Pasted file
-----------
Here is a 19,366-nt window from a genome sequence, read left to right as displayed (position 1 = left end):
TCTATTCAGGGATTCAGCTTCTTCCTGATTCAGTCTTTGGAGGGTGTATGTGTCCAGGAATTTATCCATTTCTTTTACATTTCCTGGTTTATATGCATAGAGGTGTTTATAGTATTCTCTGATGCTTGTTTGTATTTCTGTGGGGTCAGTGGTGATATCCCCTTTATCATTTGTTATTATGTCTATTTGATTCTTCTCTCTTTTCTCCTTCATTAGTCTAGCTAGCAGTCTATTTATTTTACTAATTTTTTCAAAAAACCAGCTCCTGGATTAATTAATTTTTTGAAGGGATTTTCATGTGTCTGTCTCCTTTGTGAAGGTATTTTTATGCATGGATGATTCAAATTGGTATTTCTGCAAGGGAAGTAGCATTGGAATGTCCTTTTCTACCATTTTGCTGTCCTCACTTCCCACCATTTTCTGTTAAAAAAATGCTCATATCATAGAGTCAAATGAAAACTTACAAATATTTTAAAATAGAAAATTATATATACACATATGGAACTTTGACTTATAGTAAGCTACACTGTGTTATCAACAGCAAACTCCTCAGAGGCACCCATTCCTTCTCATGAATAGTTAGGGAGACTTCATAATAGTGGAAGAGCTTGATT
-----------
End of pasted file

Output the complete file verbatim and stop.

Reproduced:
Here is a 19,366-nt window from a genome sequence, read left to right as displayed (position 1 = left end):
TCTATTCAGGGATTCAGCTTCTTCCTGATTCAGTCTTTGGAGGGTGTATGTGTCCAGGAATTTATCCATTTCTTTTACATTTCCTGGTTTATATGCATAGAGGTGTTTATAGTATTCTCTGATGCTTGTTTGTATTTCTGTGGGGTCAGTGGTGATATCCCCTTTATCATTTGTTATTATGTCTATTTGATTCTTCTCTCTTTTCTCCTTCATTAGTCTAGCTAGCAGTCTATTTATTTTACTAATTTTTTCAAAAAACCAGCTCCTGGATTAATTAATTTTTTGAAGGGATTTTCATGTGTCTGTCTCCTTTGTGAAGGTATTTTTATGCATGGATGATTCAAATTGGTATTTCTGCAAGGGAAGTAGCATTGGAATGTCCTTTTCTACCATTTTGCTGTCCTCACTTCCCACCATTTTCTGTTAAAAAAATGCTCATATCATAGAGTCAAATGAAAACTTACAAATATTTTAAAATAGAAAATTATATATACACATATGGAACTTTGACTTATAGTAAGCTACACTGTGTTATCAACAGCAAACTCCTCAGAGGCACCCATTCCTTCTCATGAATAGTTAGGGAGACTTCATAATAGTGGAAGAGCTTGATT